My name is Robert Levitt. I run the Ontario Tenants Rights web site http://www.ontariotenants.ca.
I am not a professional lobbyist, a member of any political party or group, nor am I funded by government, and so I have no reason to water down my message. I am a citizen and a tenant and am concerned with what these hearings demonstrate about our weakening democracy.
I am sharing my very limited time with Mr. Dale Ritch, to afford him the opportunity to discuss the specifics of Bill 109, a right the government is making available to few.
My recommendation to this committee is to postpone Third Reading of the Act, and in the meantime to immediately by, Order in Council, change existing regulations to put a stop to default eviction orders.
The government needs to stop their time allocations in the Legislature on this Act that are meant to stifle debate and due consideration of the impacts of this law, and hold full, proper and recorded committee hearings throughout Ontario in August and/or September.
It took the government 2 years to write this legislation, now give citizens and this committee an extra 3 months to analyze its impacts on Ontario's 4 million tenants.
2 years ago the government held town hall meetings, but those were mostly about the previous government's law and its' flaws. None of this is on the public record; It was not done through this committee and so never recorded in Hansard.
The government also did an online consultation in 2004, but they set all the parameters. The government selected the background information people should read before they answered the questionnaire. The government selected the questions. And the government selected the answers people had to choose between.
The most egregious example of the government's biased survey was Question 6, "In your opinion, how high should a region's vacancy rate be before the government looks at removing rent controls?"
The only choices provided were:
"a) 3 per cent
b) Higher than 3 per cent, or
c) No opinion/don't know"
They never provided the choice that tenants' might never want rent controls removed, ever.
The government's online consultation was merely a manipulative public relations scheme.
It is clear that since they could not eliminate what little rent controls that remain using the excuse of vacancy rates, they have chosen to continue Vacancy Decontrol, as a means to eliminate what few affordable apartments that remain.
Now I will get to the crux of my concerns about the process and the lack of adequate fair public hearings into the new Residential Tenancies Act.
The problems with the government's process can be best summed up by quoting a complaint already submitted to this committee 10 years ago, from page 4 of the Liberal Dissenting Report on Rent Control Consultations, September 21, 1996.
"Liberal members of the committee and many presenters were frustrated that the very limited time (20 minutes) allowed to each group permitted very little opportunity for dialogue or discussion. It was also unfortunate that the over 400 groups that applied to appear before the committee, there was only adequate time to allow for 260 presentations."
You can find this report in its entirely on my web site at http://www.ontariotenants.ca/government/liberal1996.phtml. I am sure the over 1700 average daily visitors to my site will find it interesting.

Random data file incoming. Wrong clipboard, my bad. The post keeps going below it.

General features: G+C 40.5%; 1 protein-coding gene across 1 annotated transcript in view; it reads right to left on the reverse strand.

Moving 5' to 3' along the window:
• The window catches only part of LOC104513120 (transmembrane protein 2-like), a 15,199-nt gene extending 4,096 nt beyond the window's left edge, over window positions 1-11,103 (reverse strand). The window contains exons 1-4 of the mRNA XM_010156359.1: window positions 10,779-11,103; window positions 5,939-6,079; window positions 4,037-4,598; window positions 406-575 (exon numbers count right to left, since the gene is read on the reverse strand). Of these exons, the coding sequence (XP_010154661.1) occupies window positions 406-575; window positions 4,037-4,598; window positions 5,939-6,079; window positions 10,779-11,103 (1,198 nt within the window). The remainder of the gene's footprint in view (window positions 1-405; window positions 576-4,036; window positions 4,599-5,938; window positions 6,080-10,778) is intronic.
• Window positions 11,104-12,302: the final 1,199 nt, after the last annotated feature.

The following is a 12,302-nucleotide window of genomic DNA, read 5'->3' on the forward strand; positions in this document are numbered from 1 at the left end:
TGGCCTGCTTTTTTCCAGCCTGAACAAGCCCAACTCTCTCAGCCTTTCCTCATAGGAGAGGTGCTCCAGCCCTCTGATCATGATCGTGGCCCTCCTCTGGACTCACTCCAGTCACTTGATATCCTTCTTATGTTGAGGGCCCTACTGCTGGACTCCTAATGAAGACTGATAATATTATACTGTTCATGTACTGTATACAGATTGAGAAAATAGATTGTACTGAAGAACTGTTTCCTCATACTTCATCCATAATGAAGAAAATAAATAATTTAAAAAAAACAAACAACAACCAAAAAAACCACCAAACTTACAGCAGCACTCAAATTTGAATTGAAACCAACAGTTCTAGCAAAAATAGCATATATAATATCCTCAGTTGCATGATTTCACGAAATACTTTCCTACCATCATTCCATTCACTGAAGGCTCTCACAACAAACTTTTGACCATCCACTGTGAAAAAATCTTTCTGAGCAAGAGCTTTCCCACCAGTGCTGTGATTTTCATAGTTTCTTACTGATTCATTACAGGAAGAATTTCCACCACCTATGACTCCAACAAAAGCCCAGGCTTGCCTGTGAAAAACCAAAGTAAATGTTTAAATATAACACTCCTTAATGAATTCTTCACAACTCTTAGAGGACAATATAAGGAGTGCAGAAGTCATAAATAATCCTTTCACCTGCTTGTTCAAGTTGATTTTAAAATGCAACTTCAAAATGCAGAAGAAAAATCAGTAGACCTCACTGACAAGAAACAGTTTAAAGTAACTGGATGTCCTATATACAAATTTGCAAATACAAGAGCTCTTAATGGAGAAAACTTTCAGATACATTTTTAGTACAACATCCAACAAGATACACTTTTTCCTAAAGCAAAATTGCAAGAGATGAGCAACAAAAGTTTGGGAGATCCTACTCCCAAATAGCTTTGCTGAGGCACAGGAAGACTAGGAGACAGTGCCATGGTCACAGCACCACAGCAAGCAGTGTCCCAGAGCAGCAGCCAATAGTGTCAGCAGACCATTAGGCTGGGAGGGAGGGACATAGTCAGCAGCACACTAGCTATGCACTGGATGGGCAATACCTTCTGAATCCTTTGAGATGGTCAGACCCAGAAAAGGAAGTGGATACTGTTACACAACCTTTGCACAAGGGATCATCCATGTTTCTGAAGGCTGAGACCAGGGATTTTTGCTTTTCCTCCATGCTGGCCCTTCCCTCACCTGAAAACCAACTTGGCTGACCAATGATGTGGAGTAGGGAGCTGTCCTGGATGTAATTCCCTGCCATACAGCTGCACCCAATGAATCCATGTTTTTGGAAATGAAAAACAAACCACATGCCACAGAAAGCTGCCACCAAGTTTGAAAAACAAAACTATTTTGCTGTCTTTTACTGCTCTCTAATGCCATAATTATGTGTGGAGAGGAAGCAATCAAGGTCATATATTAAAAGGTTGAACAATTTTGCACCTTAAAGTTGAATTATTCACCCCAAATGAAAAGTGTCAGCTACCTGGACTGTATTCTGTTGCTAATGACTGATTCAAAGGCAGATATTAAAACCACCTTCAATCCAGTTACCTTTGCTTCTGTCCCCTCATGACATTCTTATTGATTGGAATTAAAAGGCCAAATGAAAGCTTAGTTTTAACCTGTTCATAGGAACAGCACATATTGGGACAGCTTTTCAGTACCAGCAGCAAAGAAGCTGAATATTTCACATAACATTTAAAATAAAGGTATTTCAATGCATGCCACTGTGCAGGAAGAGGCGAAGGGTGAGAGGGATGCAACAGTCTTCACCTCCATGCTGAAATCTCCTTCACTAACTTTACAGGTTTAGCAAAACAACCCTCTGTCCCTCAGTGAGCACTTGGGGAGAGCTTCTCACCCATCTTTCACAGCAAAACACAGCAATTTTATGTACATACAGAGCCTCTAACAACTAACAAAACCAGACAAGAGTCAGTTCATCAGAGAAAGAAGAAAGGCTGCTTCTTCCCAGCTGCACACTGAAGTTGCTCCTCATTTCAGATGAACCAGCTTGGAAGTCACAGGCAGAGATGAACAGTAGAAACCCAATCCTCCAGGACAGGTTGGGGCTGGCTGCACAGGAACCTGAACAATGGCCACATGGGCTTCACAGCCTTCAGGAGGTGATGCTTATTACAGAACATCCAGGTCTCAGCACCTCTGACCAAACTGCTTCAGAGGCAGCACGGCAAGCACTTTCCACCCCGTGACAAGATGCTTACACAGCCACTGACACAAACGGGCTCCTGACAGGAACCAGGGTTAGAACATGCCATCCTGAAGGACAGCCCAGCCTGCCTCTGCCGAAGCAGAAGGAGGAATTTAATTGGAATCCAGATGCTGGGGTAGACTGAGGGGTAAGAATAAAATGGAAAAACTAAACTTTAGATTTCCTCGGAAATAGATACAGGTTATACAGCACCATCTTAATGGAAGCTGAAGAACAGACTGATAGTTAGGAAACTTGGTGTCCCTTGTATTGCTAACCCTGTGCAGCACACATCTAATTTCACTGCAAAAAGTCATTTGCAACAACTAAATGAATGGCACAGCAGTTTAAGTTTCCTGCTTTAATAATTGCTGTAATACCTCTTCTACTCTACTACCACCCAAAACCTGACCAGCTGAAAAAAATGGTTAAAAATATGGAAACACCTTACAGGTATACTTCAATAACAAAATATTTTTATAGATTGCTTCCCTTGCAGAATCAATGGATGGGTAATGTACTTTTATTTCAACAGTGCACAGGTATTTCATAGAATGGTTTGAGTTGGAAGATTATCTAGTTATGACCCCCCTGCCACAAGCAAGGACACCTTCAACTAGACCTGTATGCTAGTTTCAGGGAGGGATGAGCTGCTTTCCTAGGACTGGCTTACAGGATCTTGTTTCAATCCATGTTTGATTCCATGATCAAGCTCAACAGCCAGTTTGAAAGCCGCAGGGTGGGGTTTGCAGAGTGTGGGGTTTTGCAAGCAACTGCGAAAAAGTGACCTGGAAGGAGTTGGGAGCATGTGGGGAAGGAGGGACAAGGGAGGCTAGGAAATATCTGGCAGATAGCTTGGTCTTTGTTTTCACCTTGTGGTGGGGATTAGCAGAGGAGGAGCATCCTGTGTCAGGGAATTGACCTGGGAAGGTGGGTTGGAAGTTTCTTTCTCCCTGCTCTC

In 1996, the Harris government held Hansard recorded meetings of this committee on their tenant discussion paper, hearing 260 deputants over more than 80 hours. These were the hearings the Liberal report castigated them for, because they only gave each deputant 20 minutes.
In 2004, the McGuinty government held town hall meetings outside of this committee, giving each deputant only 5 minutes, with no public record of what was ever said.
In 1997 the Harris government held hearings on Bill 96, in 7 cities over 49 hours, hearing some 140 deputations, giving each organization 20 minutes and each individual 15.
This compares with now, in 2006, the Liberal government is holding hearings on their Bill 109 in only 1 city, listening to 49 deputants for only 8 hours, giving each only 10 minutes.
It appears that the McGuinty government is far more guilty of the very accusations they made against their predecessors.
Why the sudden rush to get this law passed after all this time? What is the government afraid of? And why the lack of proper recorded consultations with sufficient deputation time based upon the government's own publicly demanded criteria?
Page 7 of the Liberal 1996 report states, "Vacancy Decontrol hits some of the most vulnerable tenants - seniors, the poor, the disabled, students and the unemployed seeking new work."
Now they support Vacancy Decontrol. Does this mean the McGuinty caucus no longer cares for seniors, the poor, disabled, students and the unemployed?
In 1996, the Liberal party in opposition argued that Vacancy Decontrol would not create new rental housing, but now that the Honorable John Gerretsen is the Minister of Housing, they say that it will.
The Liberal party complained that the previous regime failed to "thoroughly research the impact of their proposed policies", but what such research has the present government commissioned to support their policies?
Reconsider this legislation, particularly in the areas of vacancy decontrol, landlord entry into apartments and the forced installation of smart meters.
Tenants want real rent controls, but most of all we want honesty in government, not spin.